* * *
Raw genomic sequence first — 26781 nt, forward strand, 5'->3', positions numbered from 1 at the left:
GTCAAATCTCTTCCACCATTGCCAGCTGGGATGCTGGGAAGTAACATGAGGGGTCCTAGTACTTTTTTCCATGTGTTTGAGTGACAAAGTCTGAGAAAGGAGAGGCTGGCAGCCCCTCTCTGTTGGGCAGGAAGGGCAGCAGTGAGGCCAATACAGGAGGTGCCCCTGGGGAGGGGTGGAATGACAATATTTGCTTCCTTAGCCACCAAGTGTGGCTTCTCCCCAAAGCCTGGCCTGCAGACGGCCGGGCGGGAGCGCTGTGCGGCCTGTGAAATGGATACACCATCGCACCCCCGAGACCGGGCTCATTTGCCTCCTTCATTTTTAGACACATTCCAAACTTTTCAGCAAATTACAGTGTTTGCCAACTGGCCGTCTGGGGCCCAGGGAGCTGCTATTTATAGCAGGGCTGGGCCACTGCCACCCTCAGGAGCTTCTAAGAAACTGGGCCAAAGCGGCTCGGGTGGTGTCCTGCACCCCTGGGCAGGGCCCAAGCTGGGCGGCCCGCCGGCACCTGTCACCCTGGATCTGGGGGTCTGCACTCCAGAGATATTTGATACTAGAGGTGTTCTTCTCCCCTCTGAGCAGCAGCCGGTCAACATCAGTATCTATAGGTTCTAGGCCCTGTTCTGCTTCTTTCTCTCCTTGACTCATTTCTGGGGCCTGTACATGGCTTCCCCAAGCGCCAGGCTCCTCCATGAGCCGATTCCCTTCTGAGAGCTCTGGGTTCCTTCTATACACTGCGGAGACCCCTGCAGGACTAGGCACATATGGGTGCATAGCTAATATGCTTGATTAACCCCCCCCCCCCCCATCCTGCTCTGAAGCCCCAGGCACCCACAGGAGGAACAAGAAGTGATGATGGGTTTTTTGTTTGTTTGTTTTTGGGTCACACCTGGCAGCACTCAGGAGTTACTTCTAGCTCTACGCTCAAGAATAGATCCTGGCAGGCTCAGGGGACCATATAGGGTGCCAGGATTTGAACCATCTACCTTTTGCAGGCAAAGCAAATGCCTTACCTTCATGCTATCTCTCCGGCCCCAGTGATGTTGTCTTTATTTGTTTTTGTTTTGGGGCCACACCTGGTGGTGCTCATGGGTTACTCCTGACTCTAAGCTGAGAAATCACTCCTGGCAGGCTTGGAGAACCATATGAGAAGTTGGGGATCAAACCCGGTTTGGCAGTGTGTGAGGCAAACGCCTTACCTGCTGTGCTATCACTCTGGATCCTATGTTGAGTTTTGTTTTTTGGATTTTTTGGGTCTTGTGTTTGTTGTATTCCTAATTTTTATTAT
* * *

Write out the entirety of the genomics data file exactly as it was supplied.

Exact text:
Raw genomic sequence first — 26781 nt, forward strand, 5'->3', positions numbered from 1 at the left:
GTCAAATCTCTTCCACCATTGCCAGCTGGGATGCTGGGAAGTAACATGAGGGGTCCTAGTACTTTTTTCCATGTGTTTGAGTGACAAAGTCTGAGAAAGGAGAGGCTGGCAGCCCCTCTCTGTTGGGCAGGAAGGGCAGCAGTGAGGCCAATACAGGAGGTGCCCCTGGGGAGGGGTGGAATGACAATATTTGCTTCCTTAGCCACCAAGTGTGGCTTCTCCCCAAAGCCTGGCCTGCAGACGGCCGGGCGGGAGCGCTGTGCGGCCTGTGAAATGGATACACCATCGCACCCCCGAGACCGGGCTCATTTGCCTCCTTCATTTTTAGACACATTCCAAACTTTTCAGCAAATTACAGTGTTTGCCAACTGGCCGTCTGGGGCCCAGGGAGCTGCTATTTATAGCAGGGCTGGGCCACTGCCACCCTCAGGAGCTTCTAAGAAACTGGGCCAAAGCGGCTCGGGTGGTGTCCTGCACCCCTGGGCAGGGCCCAAGCTGGGCGGCCCGCCGGCACCTGTCACCCTGGATCTGGGGGTCTGCACTCCAGAGATATTTGATACTAGAGGTGTTCTTCTCCCCTCTGAGCAGCAGCCGGTCAACATCAGTATCTATAGGTTCTAGGCCCTGTTCTGCTTCTTTCTCTCCTTGACTCATTTCTGGGGCCTGTACATGGCTTCCCCAAGCGCCAGGCTCCTCCATGAGCCGATTCCCTTCTGAGAGCTCTGGGTTCCTTCTATACACTGCGGAGACCCCTGCAGGACTAGGCACATATGGGTGCATAGCTAATATGCTTGATTAACCCCCCCCCCCCCCATCCTGCTCTGAAGCCCCAGGCACCCACAGGAGGAACAAGAAGTGATGATGGGTTTTTTGTTTGTTTGTTTTTGGGTCACACCTGGCAGCACTCAGGAGTTACTTCTAGCTCTACGCTCAAGAATAGATCCTGGCAGGCTCAGGGGACCATATAGGGTGCCAGGATTTGAACCATCTACCTTTTGCAGGCAAAGCAAATGCCTTACCTTCATGCTATCTCTCCGGCCCCAGTGATGTTGTCTTTATTTGTTTTTGTTTTGGGGCCACACCTGGTGGTGCTCATGGGTTACTCCTGACTCTAAGCTGAGAAATCACTCCTGGCAGGCTTGGAGAACCATATGAGAAGTTGGGGATCAAACCCGGTTTGGCAGTGTGTGAGGCAAACGCCTTACCTGCTGTGCTATCACTCTGGATCCTATGTTGAGTTTTGTTTTTTGGATTTTTTGGGTCTTGTGTTTGTTGTATTCCTAATTTTTATTAT